First Known Use of turnover

Noun

14th century, in the meaning defined at sense 5

Adjective

circa 1849, in the meaning defined above

Verb

14th century, in the meaning defined at transitive sense 1a

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The first known use of turnover was in the 14th century

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Dictionary Entries Near turnover

turn out to be (something)

turnover

turn over

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Statistics for turnover

Last Updated

17 May 2022

Cite this Entry

“Turnover.” Merriam-Webster.com Dictionary, Merriam-Webster, https://www.merriam-webster.com/dictionary/turnover. Accessed 23 May. 2022.

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More Definitions for turnover

turnover

noun
turn·​over | \ ˈtərn-ˌō-vər How to pronounce turnover (audio) \

Kids Definition of turnover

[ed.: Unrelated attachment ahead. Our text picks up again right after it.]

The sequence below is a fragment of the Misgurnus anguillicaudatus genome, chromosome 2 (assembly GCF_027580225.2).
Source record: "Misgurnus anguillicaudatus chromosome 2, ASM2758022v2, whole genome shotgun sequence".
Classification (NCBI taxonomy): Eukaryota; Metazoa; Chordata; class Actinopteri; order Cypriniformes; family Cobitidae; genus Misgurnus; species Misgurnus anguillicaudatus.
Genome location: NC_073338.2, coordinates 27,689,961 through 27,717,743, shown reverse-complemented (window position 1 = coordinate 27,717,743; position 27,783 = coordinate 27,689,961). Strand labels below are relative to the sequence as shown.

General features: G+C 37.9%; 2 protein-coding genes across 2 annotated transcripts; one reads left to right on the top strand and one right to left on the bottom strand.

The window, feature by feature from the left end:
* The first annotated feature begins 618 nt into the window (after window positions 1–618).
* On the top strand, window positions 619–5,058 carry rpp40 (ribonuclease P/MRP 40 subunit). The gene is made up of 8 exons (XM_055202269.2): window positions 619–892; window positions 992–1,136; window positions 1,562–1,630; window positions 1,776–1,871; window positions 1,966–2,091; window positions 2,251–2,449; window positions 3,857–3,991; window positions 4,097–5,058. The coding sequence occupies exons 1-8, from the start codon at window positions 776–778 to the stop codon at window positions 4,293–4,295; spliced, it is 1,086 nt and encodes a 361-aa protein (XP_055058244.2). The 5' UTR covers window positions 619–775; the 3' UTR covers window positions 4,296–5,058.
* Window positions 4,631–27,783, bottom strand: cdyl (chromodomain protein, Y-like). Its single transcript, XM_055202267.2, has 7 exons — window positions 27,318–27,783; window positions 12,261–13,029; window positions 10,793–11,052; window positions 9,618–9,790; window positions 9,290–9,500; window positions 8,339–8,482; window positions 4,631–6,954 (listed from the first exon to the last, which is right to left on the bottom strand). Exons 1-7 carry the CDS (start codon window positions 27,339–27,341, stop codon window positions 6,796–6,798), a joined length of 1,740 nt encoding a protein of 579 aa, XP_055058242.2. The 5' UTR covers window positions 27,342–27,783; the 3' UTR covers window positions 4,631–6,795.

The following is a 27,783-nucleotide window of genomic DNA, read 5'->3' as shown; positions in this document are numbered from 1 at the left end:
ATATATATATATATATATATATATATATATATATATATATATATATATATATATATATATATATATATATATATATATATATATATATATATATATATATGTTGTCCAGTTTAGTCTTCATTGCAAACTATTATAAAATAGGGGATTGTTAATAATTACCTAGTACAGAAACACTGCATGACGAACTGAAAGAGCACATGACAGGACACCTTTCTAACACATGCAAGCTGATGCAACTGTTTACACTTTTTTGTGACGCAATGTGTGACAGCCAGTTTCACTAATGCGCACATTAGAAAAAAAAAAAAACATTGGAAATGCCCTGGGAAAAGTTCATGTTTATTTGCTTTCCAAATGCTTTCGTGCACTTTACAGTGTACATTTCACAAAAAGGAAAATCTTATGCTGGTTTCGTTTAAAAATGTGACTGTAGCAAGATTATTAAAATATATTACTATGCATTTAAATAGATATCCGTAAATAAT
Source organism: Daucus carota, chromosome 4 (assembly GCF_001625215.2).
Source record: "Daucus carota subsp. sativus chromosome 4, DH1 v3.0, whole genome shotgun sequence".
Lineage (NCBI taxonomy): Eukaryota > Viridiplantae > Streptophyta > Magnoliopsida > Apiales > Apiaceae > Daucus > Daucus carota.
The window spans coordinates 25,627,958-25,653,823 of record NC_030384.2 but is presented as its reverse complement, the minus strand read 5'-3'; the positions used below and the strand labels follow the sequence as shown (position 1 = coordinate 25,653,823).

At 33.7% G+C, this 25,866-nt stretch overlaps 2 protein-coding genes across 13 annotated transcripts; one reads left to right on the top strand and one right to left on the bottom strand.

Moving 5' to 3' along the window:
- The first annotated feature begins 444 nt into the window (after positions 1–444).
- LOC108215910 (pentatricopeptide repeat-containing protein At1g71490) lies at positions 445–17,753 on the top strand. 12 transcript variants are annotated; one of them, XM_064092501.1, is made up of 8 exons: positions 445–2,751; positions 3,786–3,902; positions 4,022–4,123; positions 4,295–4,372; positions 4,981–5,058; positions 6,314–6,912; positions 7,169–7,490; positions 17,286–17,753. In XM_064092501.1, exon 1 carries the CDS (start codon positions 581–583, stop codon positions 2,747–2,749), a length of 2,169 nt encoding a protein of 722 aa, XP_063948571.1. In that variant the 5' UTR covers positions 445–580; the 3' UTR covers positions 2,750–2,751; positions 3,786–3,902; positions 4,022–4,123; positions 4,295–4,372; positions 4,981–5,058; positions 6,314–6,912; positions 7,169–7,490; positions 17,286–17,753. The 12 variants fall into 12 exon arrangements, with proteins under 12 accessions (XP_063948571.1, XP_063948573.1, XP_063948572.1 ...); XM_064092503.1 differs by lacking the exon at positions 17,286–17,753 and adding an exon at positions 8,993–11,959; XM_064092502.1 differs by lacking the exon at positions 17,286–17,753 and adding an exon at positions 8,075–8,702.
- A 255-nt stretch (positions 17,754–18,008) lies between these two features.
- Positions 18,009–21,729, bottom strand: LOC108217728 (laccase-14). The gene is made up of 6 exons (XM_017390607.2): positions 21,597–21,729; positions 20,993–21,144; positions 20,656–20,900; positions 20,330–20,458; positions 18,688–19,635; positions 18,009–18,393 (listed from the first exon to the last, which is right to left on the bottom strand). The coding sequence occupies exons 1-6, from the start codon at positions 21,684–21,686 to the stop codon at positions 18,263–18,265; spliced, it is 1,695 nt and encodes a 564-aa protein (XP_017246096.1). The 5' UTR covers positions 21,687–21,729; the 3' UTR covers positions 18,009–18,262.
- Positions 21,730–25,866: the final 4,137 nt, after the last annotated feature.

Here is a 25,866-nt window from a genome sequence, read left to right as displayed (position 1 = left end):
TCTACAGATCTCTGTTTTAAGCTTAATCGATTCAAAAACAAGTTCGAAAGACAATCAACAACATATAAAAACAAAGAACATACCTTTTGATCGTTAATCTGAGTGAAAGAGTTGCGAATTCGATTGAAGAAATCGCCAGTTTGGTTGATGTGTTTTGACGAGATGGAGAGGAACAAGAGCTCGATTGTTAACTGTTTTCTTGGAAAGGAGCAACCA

: a filled pastry with one half of the crust turned over the other

turnover

noun
turn·​over | \ ˈtər-ˌnō-vər How to pronounce turnover (audio) \

Medical Definition of turnover

: the continuous process of loss and replacement of a constituent (as a neurotransmitter, cell, or tissue) of a living system protein turnover in various pathological states— J. C. Waterlow hyperthyroidism accelerates bone turnover and shortens the normal bone remodeling cycle— Richard Sadovsky

More from Merriam-Webster on turnover

Nglish: Translation of turnover for Spanish Speakers

Britannica English: Translation of turnover for Arabic Speakers

Britannica.com: Encyclopedia article about turnover